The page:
Selling Art: The Most Expensive Paintings Ever

Posted by: Lyra Pappin

Can you put a price on art?  Some of the wealthiest people in the world can.  Art lovers pay staggering amounts to build their collections.  Although you may not be in the market for a hundred million dollar painting, simply viewing these pieces can be an inspirational experience.


It is hard to determine a set value for art, as for many pieces, the price is determined by what the buyer is willing to pay.  Auction houses like Christie’s and Sotheby’s control over 95% of worldwide fine auction sales.  What drives people to spend such quantities on pieces of art?


There are varied and endless motivations behind one's personal taste in art.  It is also impossible to gauge exactly when or why someone knows when enough is enough, in terms of the millions of dollars that one will personally spend on art.  Collectors view art as an investment in some cases, but also as a source of inspiration, awe, and comfort.  Collectors build their homes around pieces of art, seeing the art as an extension of themselves and a reflection of their personalities.  Art can reveal how a person views the world and their values from love and family to politics and sex.


So what are some of the most expensive pieces of art in the world? 

In November 2006, music and film producer David Geffen sold American abstract expressionist Jackson Pollock’s No.5, 1948 for $140 million, making it the most expensive painting in the world.  The buyer was rumoured to be Mexican financier David Martinez, though conflicting reports have yet to confirm this purchase with any confidence.  Pollock’s “drip style” paintings have always been popular, and it is estimated that their value will rise as few of his original paintings are left.


Geffen was reportedly liquidating some of his art collection in an attempt to bid on the Los Angeles Times newspaper, as the second most expensive sale was also made by him in the same year.  This time it was abstract impressionist Willem de Kooning’s Woman III, which was sold to hedge fund billionaire Steven A. Cohen for $137.5 million.


Last year proved to be an expensive one for art adorers, as Austrian Symbolist painter Gustav Klimt’s Portrait of Adele Bloch-Bauer I was sold for $135 million from Maria Altmann to American billionaire businessman Ronald Lauder for New York City’s Neue Galerie.  Ms. Altmann is a descendent of Adele Bloch-Bauer and had to sue the Austrian government for ownership of this and other Klimt paintings.  Her uncle had owned a small collection of Klimt’s work that was looted by the Nazis in 1938.  After much confusion and disorder, the Austrian government ended up in possession of the paintings and weren’t eager to give them up.  Altmann began her claims in 1999 and it wasn’t until January 2006 that the paintings were returned to her.  Her decision to sell to Lauder is not too surprising however, as the Neue Galerie is dedicated to showing early 20th century German and Austrian painters.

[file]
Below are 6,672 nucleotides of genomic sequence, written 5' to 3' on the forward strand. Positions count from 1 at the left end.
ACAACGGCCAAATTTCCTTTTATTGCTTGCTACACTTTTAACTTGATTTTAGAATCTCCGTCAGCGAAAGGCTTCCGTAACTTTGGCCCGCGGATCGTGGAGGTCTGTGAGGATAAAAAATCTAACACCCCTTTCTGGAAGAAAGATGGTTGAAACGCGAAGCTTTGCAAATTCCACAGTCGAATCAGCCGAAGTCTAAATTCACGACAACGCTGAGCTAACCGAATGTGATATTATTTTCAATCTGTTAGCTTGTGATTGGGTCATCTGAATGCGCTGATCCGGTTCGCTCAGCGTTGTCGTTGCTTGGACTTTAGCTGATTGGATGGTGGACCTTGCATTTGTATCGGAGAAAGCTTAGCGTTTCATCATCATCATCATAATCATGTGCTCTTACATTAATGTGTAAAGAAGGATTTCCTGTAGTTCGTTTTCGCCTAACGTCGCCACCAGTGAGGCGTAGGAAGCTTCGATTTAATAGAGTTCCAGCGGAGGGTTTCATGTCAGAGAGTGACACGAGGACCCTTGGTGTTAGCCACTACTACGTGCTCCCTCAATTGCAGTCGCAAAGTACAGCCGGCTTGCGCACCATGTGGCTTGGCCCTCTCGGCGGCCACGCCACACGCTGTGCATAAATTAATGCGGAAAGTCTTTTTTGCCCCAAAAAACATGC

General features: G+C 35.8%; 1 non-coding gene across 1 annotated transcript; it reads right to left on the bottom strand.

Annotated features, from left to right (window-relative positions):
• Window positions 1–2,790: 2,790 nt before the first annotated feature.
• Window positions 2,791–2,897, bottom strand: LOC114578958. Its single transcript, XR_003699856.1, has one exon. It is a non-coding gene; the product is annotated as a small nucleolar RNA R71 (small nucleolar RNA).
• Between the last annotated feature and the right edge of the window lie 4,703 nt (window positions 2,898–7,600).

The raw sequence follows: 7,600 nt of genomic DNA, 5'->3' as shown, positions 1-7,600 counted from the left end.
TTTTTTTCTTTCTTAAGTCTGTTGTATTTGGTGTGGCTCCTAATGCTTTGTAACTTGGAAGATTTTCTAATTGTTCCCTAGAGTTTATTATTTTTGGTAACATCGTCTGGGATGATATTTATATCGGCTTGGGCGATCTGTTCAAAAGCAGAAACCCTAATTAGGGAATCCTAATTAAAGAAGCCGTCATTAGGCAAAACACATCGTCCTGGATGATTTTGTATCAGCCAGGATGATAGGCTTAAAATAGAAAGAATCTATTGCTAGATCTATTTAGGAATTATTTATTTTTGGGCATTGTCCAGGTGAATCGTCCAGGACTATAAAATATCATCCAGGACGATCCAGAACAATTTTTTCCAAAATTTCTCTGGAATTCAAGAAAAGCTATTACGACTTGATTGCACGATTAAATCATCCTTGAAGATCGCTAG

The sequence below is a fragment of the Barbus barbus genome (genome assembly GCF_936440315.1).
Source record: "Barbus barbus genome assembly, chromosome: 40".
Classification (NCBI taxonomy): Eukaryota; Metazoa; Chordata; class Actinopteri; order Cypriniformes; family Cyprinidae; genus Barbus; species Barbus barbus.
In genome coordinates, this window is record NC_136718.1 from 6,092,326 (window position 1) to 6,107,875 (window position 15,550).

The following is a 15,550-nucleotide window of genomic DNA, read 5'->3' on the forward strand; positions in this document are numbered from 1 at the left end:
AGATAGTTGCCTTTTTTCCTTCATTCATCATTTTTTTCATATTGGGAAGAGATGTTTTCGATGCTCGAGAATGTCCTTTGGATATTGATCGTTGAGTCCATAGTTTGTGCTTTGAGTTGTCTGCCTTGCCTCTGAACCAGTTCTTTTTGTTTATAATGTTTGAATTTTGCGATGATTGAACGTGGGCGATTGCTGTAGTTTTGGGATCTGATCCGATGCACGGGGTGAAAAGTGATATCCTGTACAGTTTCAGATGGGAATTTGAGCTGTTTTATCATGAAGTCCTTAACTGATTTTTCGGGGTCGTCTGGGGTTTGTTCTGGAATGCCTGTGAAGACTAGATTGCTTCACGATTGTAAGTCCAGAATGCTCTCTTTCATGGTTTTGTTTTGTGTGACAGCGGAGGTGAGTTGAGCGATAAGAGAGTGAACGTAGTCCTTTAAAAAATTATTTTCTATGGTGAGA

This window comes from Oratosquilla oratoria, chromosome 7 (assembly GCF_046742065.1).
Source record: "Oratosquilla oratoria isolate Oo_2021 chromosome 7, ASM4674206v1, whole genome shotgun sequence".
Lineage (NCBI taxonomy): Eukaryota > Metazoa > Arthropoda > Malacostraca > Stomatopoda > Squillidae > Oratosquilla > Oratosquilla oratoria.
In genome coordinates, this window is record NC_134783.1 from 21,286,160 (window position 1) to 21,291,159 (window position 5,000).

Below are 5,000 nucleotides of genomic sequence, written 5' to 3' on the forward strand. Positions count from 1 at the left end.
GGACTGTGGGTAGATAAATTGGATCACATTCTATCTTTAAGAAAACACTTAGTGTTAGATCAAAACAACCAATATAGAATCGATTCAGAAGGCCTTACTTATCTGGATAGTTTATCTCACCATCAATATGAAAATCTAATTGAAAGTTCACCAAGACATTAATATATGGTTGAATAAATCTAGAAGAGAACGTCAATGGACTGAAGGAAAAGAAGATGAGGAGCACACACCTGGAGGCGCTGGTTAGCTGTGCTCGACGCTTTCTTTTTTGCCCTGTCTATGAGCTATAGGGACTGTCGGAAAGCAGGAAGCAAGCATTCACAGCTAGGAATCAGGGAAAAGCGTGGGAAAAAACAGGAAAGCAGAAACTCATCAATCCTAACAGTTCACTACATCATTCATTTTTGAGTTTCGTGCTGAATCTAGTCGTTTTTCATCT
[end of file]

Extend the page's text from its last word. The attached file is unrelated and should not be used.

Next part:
Other painters whose work is most coveted include Vincent Van Gogh and Pablo Picasso.  Two of the most celebrated and famous painters in art history, both men regularly have their work bought and sold for millions of dollars. 


Van Gogh’s post-impressionist paintings and drawings attract art lovers from across a wide spectrum of amateurs to professionals.  The first edition of his Portrait of Dr. Gachet was privately bought for 82.5 million in 1990, while the second version is on display in Paris’s Musee d’Orsay. 


Van Gogh’s simple and moving Irises was sold for more than $50 million in 1987 (closer to $97 adjusted for inflation) and his emotional and introspective self-portrait Portrait de l’artiste sans barbe was sold for $71.5 million dollars in 1998.


Picasso’s Cubist works draw not just millions of lovers and viewers of his art, but millions of dollars for the original paintings as well.  Among his most famous are the “double sided woman” piece, Dora Maar au Chat, which went for $90.2 million in 2006, and Garçon à la pipe, which sold for $104.1 million in 2004, putting them both in the top 10 most expensive paintings in the world. 


Although monetary amounts can be placed on art in the elite circles of the world’s most wealthy citizens, its true value can never be determined or estimated.  What we consider valuable and emotionally significant can change from day to day, and certainly on a global scale, from country to country or era to era.  The shifting and capricious views of art lovers and artists themselves will always leave us wondering what else is around the corner, as the last thing any artist or collector wants is boredom. 


For more information on the most expensive paintings in the world, you can visit:






Page Views: 2055


  Notify me of New Comments

Submitted by:

Lyra Pappin
Toronto, ON, Canada

Search Blog Central